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Little Sapling Toys:
“You can’t get more natural than this”
When it comes to wooden toys, especially the most popular alphabet blocks, there’s no doubt your baby or toddler is going to love to stack, learn, throw and chew on the blocks. But what’s occasionally lurking behind those seemingly innocent toys – is some extra chemicals we’re not aware of.
Here’s the question: If this ends up in my kid’s mouth (because let’s be honest, everything does..), what exactly are they putting in their mouth? Are there any chemicals: formaldehyde, glues or adhesives, or any other toxins used to create this product?
I’ve tried to buy educational and fun toys for my kids (preferably ones that don’t make a lot of noise – I’m thinking about you siren-wailing fire truck toy….), but with my second baby, I’ve started paying a little more attention to what goes in her mouth. There’s all these toys laying around that my 4-year-old won’t put in his mouth, but that my baby immediately thinks are chew toys.
So I started researching, and I came upon some alarming facts. All those toys that are ‘Made in China’ and mass produced so they can be cheaper – some of them also come with dangerous chemicals.
Last year while I worked for the CBS affiliate TV station in Utah – KUTV-TV, I came across a family-owned business that makes safe, non-toxic wooden toys that are surprisingly eco-friendly: Little Sapling Toys. And with baby #2 chomping on everything in my house, I decided to try out some of their wooden toys, including the ever popular alphabet blocks.
First off, these toys aren’t made in China, they’re not even made in some random warehouse somewhere in the U.S. I saw their workshop in Utah – they’re hand-made – I saw one of the toys being produced with my own eyes. When I worked at KUTV, we even filmed the process – you can’t get a better guarantee than that.
Save the Trees:
For those of you thinking of the everwoods and wondering whether it’s a good idea to buy wooden toys, don’t fret; Little Sapling Toys truly is eco-friendly. They help plant a tree for every toy they sell through a program called Trees for the Future. Just shy of 100,000 trees were planted when I started writing this. By the time you read it, it’s probably more. Check out the numbers here.
So now that we’ve gone over the safety questions, let’s get down to quality and design.
Melissa & Doug vs Little Sapling Toys:
My sister-in-law gave my son a set of Melissa and Doug alphabet blocks years ago for his 1st birthday. Over the years I’ve been fond of their toys: seemingly well made, wooden, nostalgic, well priced and presumably safe. However, then I started comparing the Melissa and Doug alphabet blocks to the ones from Little Sapling Toys. Here’s the key differences I noticed:
“If you want the reassurance that you’re getting safe and baby & toddler friendly toy blocks for your little one to learn and grow with, get the Little Sapling Toys version. Both alphabet blocks will be fun for your child to play with, but only one of them truly stacks up (pun intended) and lasts the test of time.”Lana Medina
The first obvious different is size. The Little Saplings Toys alphabet blocks are noticeably bigger.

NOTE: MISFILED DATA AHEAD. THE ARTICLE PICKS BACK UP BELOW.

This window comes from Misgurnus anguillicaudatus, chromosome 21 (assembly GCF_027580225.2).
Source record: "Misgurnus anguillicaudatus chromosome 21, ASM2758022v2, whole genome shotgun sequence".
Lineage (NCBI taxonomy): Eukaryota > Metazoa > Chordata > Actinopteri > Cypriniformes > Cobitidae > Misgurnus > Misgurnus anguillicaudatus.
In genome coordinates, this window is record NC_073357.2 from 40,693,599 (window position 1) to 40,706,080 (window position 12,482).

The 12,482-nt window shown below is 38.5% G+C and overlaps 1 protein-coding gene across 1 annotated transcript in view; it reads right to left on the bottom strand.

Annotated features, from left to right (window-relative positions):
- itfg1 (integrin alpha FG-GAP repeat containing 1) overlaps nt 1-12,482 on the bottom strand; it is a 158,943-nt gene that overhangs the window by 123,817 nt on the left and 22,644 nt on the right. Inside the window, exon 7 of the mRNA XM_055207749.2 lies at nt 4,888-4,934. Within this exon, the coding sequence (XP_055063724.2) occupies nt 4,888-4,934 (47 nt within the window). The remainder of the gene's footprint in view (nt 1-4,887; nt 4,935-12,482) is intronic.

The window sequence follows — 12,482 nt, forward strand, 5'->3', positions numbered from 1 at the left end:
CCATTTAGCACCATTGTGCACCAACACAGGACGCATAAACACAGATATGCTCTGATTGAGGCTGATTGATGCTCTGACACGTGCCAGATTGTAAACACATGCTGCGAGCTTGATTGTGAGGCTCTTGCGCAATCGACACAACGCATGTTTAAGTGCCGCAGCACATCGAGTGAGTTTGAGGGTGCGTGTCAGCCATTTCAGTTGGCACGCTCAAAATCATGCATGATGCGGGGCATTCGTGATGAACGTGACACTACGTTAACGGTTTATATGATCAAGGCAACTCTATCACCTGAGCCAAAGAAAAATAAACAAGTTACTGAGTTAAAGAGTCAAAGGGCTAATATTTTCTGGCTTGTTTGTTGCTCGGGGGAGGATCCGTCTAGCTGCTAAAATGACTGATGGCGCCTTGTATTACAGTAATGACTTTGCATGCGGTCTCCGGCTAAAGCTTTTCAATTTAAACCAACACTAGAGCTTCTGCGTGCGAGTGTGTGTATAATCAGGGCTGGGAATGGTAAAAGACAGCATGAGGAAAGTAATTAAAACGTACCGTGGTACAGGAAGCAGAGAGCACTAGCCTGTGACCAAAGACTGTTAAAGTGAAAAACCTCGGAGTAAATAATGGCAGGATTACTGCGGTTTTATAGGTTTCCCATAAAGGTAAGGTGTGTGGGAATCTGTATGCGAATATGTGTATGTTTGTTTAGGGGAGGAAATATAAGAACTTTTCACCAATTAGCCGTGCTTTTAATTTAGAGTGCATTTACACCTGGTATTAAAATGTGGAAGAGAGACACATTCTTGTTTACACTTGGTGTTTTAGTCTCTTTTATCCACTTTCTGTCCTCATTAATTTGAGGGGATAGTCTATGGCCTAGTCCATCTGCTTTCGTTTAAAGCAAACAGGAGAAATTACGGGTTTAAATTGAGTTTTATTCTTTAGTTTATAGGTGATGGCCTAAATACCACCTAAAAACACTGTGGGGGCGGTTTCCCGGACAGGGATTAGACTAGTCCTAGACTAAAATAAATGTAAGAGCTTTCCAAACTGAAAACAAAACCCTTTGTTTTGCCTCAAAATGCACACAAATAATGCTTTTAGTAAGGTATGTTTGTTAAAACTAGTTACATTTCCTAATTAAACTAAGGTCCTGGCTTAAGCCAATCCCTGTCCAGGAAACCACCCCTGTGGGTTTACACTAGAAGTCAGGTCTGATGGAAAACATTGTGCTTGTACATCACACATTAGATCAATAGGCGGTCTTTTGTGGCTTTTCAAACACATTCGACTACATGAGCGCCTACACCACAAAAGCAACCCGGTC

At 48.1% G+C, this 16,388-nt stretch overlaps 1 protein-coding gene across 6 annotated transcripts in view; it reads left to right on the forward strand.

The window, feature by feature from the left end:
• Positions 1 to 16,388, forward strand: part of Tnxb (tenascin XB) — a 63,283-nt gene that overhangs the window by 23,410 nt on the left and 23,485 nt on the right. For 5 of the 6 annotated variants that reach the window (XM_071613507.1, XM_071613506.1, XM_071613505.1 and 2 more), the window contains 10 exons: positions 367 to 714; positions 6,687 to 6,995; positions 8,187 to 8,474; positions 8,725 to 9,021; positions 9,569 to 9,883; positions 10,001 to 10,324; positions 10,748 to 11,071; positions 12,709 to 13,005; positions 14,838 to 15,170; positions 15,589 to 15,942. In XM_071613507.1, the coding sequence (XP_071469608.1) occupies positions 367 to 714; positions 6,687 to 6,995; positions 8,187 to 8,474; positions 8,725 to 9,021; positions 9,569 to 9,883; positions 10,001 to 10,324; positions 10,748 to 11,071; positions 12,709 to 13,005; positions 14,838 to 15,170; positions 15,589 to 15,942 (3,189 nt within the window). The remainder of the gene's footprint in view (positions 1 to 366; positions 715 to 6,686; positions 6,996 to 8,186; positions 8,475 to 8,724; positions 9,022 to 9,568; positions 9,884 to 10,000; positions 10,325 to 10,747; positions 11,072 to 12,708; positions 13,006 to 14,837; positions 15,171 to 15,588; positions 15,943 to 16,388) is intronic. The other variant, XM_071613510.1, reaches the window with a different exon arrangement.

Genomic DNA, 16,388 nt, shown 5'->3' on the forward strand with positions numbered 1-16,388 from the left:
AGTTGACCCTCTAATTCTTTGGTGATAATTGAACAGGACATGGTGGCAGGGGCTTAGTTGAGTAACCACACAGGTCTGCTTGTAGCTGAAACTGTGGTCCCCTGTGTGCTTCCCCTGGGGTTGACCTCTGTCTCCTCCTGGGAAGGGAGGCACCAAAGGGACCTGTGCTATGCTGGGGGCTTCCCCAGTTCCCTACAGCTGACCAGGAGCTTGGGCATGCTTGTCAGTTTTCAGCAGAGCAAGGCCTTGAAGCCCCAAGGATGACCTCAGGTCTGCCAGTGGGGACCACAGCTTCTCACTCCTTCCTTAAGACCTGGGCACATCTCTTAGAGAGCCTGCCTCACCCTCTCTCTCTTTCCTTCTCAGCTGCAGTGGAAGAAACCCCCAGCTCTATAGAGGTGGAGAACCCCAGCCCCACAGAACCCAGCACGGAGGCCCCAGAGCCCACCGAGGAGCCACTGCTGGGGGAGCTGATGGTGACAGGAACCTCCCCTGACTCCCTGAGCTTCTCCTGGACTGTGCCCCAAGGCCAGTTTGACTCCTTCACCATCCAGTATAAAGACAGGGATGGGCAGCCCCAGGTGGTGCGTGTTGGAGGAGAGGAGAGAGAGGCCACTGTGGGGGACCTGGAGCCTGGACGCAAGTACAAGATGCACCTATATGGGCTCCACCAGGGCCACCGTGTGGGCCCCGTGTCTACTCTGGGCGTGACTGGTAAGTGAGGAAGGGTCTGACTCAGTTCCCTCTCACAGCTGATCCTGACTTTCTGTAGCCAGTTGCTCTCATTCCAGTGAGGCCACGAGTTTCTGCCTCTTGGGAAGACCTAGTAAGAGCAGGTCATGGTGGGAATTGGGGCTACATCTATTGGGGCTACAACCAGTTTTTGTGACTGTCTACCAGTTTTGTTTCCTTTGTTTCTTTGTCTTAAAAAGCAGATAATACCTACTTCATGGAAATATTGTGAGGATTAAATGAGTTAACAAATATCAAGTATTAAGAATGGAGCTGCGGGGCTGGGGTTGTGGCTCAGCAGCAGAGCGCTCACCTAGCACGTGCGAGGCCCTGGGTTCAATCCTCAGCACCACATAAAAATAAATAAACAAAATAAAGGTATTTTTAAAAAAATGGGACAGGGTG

The Melissa and Doug alphabet blocks have paint on 2 sides of each block. According to their website, it’s water-based paint so even if it chips off (or comes off when your enterprising baby thinks the blocks are a chew toy…), it should be safe. However, the Melissa and Doug toys are cheaper because they’re made in China, so I can’t help but question it.
In comparison, the Little Saplings Toys blocks are made entirely from wood, and then finished off with local beeswax and organic jojoba oil. You can’t get more natural than that.
To a baby, this doesn’t really matter, but when I really started comparing the 2 types of alphabet blocks, I noticed some key differences. The Melissa and Doug alphabet blocks have a few different letters and one number on each, along with an animal, food or other figure on one side – they’re all random – no rhyme or reason. But the Little Sapling Toys blocks have a lower and capital case letter on each side of the same block with either an animal or figure that represents the letter.
In the picture as you can see Y is for Yoyo. In the letter D block, D is for Drum and for Duck. In the letter O block, O is for Octagon and for Orange. You’re going to teach your kids one way or another. But I like how this is a toy my baby is using to learn how to stack (and throw things at her brother), and how her brother can also use this toy to learn lower and capital cases of letters.
Of course one is going to be more expensive than the other. The Melissa and Doug alphabet blocks average between $15-20 for a set, but it’s a set with paint that starts to peel and blocks that fit into my 15-month-old daughter’s mouth. She was kind enough to test this for me just yesterday.
The Little Saplings Toys alphabet blocks cost around $50 for the set (also Made in the USA). But in comparison, you really do get what you pay for. This is a high quality eco-friendly non-toxic set of alphabet blocks.
If you want the reassurance that you’re getting safe and baby & toddler friendly toy blocks for your little one to learn and grow with, get the Little Sapling Toys version. Both alphabet blocks will be fun for your child to play with, but only one of them truly stacks up (pun intended) and lasts the test of time.